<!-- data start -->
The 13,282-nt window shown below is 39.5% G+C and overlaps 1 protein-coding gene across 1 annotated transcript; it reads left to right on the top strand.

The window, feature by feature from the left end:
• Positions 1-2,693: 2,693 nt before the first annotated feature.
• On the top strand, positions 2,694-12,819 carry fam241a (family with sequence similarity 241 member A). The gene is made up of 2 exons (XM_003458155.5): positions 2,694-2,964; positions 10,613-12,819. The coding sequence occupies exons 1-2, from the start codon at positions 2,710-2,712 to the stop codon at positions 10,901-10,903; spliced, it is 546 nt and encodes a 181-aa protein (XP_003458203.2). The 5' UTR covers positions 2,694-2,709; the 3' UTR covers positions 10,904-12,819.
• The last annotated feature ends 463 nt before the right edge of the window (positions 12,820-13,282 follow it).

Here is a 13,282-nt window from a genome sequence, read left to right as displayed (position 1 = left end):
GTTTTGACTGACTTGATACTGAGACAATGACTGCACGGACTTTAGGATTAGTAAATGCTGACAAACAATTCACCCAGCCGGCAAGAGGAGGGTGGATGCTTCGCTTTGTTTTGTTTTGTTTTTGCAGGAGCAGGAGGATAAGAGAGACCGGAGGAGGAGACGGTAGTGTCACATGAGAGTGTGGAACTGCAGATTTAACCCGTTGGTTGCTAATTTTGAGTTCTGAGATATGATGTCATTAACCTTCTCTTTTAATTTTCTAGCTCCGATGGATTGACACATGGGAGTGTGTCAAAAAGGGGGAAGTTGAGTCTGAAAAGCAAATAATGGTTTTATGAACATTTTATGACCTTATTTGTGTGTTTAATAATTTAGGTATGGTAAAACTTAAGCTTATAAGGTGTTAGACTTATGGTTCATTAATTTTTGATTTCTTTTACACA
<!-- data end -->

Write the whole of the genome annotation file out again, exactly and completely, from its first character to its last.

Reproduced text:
The 13,282-nt window shown below is 39.5% G+C and overlaps 1 protein-coding gene across 1 annotated transcript; it reads left to right on the top strand.

The window, feature by feature from the left end:
• Positions 1-2,693: 2,693 nt before the first annotated feature.
• On the top strand, positions 2,694-12,819 carry fam241a (family with sequence similarity 241 member A). The gene is made up of 2 exons (XM_003458155.5): positions 2,694-2,964; positions 10,613-12,819. The coding sequence occupies exons 1-2, from the start codon at positions 2,710-2,712 to the stop codon at positions 10,901-10,903; spliced, it is 546 nt and encodes a 181-aa protein (XP_003458203.2). The 5' UTR covers positions 2,694-2,709; the 3' UTR covers positions 10,904-12,819.
• The last annotated feature ends 463 nt before the right edge of the window (positions 12,820-13,282 follow it).

Here is a 13,282-nt window from a genome sequence, read left to right as displayed (position 1 = left end):
GTTTTGACTGACTTGATACTGAGACAATGACTGCACGGACTTTAGGATTAGTAAATGCTGACAAACAATTCACCCAGCCGGCAAGAGGAGGGTGGATGCTTCGCTTTGTTTTGTTTTGTTTTTGCAGGAGCAGGAGGATAAGAGAGACCGGAGGAGGAGACGGTAGTGTCACATGAGAGTGTGGAACTGCAGATTTAACCCGTTGGTTGCTAATTTTGAGTTCTGAGATATGATGTCATTAACCTTCTCTTTTAATTTTCTAGCTCCGATGGATTGACACATGGGAGTGTGTCAAAAAGGGGGAAGTTGAGTCTGAAAAGCAAATAATGGTTTTATGAACATTTTATGACCTTATTTGTGTGTTTAATAATTTAGGTATGGTAAAACTTAAGCTTATAAGGTGTTAGACTTATGGTTCATTAATTTTTGATTTCTTTTACACA